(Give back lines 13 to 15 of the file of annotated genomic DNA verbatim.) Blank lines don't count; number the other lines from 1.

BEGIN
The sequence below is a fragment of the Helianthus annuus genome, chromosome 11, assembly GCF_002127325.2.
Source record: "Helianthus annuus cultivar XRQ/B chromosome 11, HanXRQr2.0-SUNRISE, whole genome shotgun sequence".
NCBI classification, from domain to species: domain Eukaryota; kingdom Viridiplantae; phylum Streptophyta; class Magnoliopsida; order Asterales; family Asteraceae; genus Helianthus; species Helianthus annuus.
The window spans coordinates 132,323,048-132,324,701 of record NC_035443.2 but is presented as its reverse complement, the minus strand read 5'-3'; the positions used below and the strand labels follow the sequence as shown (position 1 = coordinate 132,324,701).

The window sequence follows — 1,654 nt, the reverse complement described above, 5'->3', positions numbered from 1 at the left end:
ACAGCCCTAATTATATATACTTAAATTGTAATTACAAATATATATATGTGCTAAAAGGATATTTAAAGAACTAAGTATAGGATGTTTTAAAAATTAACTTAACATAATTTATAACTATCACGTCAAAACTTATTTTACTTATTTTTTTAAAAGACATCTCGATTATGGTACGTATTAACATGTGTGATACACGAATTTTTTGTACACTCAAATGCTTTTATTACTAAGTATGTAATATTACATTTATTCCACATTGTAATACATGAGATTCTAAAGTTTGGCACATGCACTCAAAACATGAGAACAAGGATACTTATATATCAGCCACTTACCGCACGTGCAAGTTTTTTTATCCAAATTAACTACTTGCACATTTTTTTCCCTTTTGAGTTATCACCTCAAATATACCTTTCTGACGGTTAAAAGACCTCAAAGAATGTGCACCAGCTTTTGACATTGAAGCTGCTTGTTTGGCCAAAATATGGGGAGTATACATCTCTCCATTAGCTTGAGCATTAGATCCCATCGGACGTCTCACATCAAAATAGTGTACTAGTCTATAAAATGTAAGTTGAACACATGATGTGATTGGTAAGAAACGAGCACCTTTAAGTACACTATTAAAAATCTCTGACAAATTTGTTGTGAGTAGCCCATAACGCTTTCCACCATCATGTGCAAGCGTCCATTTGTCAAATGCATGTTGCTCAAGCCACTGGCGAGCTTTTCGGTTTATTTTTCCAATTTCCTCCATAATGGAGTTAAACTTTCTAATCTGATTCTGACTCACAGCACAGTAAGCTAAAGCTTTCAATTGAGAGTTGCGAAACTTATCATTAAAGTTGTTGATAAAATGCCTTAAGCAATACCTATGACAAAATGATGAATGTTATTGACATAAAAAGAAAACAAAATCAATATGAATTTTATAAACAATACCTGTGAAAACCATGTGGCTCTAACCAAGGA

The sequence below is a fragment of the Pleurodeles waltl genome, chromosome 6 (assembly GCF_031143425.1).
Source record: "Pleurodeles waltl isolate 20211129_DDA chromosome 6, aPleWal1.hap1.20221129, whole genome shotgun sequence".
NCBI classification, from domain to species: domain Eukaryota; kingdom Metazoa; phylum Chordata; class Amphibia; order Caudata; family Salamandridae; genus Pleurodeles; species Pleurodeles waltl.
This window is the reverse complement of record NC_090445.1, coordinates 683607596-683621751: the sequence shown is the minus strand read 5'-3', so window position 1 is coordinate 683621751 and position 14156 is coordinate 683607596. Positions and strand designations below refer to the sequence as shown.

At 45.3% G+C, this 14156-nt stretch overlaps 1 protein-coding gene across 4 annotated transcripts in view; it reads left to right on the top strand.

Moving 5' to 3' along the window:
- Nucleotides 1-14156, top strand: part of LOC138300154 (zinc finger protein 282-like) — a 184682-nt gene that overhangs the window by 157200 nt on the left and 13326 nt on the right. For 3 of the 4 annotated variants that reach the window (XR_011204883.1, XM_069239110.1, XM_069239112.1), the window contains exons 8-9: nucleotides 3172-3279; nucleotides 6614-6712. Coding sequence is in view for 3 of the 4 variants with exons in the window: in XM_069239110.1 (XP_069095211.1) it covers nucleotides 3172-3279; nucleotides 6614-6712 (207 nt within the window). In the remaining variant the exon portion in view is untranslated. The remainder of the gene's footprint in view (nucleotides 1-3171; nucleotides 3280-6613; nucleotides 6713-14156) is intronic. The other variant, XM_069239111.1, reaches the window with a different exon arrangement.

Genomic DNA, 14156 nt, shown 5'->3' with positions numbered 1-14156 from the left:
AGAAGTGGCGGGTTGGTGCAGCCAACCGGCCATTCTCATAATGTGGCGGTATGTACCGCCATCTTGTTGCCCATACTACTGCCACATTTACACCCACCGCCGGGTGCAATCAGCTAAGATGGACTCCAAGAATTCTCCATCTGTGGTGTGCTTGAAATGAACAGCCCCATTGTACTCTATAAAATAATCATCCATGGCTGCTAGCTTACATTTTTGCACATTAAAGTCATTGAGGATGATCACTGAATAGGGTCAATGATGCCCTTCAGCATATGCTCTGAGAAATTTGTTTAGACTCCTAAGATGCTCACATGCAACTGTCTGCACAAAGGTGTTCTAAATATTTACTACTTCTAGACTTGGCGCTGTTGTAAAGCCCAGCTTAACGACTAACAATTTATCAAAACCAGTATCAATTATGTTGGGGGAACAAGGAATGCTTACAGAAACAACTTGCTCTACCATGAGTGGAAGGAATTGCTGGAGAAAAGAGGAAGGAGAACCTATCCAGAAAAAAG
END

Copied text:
- Nucleotides 1-14156, top strand: part of LOC138300154 (zinc finger protein 282-like) — a 184682-nt gene that overhangs the window by 157200 nt on the left and 13326 nt on the right. For 3 of the 4 annotated variants that reach the window (XR_011204883.1, XM_069239110.1, XM_069239112.1), the window contains exons 8-9: nucleotides 3172-3279; nucleotides 6614-6712. Coding sequence is in view for 3 of the 4 variants with exons in the window: in XM_069239110.1 (XP_069095211.1) it covers nucleotides 3172-3279; nucleotides 6614-6712 (207 nt within the window). In the remaining variant the exon portion in view is untranslated. The remainder of the gene's footprint in view (nucleotides 1-3171; nucleotides 3280-6613; nucleotides 6713-14156) is intronic. The other variant, XM_069239111.1, reaches the window with a different exon arrangement.

Genomic DNA, 14156 nt, shown 5'->3' with positions numbered 1-14156 from the left:
AGAAGTGGCGGGTTGGTGCAGCCAACCGGCCATTCTCATAATGTGGCGGTATGTACCGCCATCTTGTTGCCCATACTACTGCCACATTTACACCCACCGCCGGGTGCAATCAGCTAAGATGGACTCCAAGAATTCTCCATCTGTGGTGTGCTTGAAATGAACAGCCCCATTGTACTCTATAAAATAATCATCCATGGCTGCTAGCTTACATTTTTGCACATTAAAGTCATTGAGGATGATCACTGAATAGGGTCAATGATGCCCTTCAGCATATGCTCTGAGAAATTTGTTTAGACTCCTAAGATGCTCACATGCAACTGTCTGCACAAAGGTGTTCTAAATATTTACTACTTCTAGACTTGGCGCTGTTGTAAAGCCCAGCTTAACGACTAACAATTTATCAAAACCAGTATCAATTATGTTGGGGGAACAAGGAATGCTTACAGAAACAACTTGCTCTACCATGAGTGGAAGGAATTGCTGGAGAAAAGAGGAAGGAGAACCTATCCAGAAAAAAG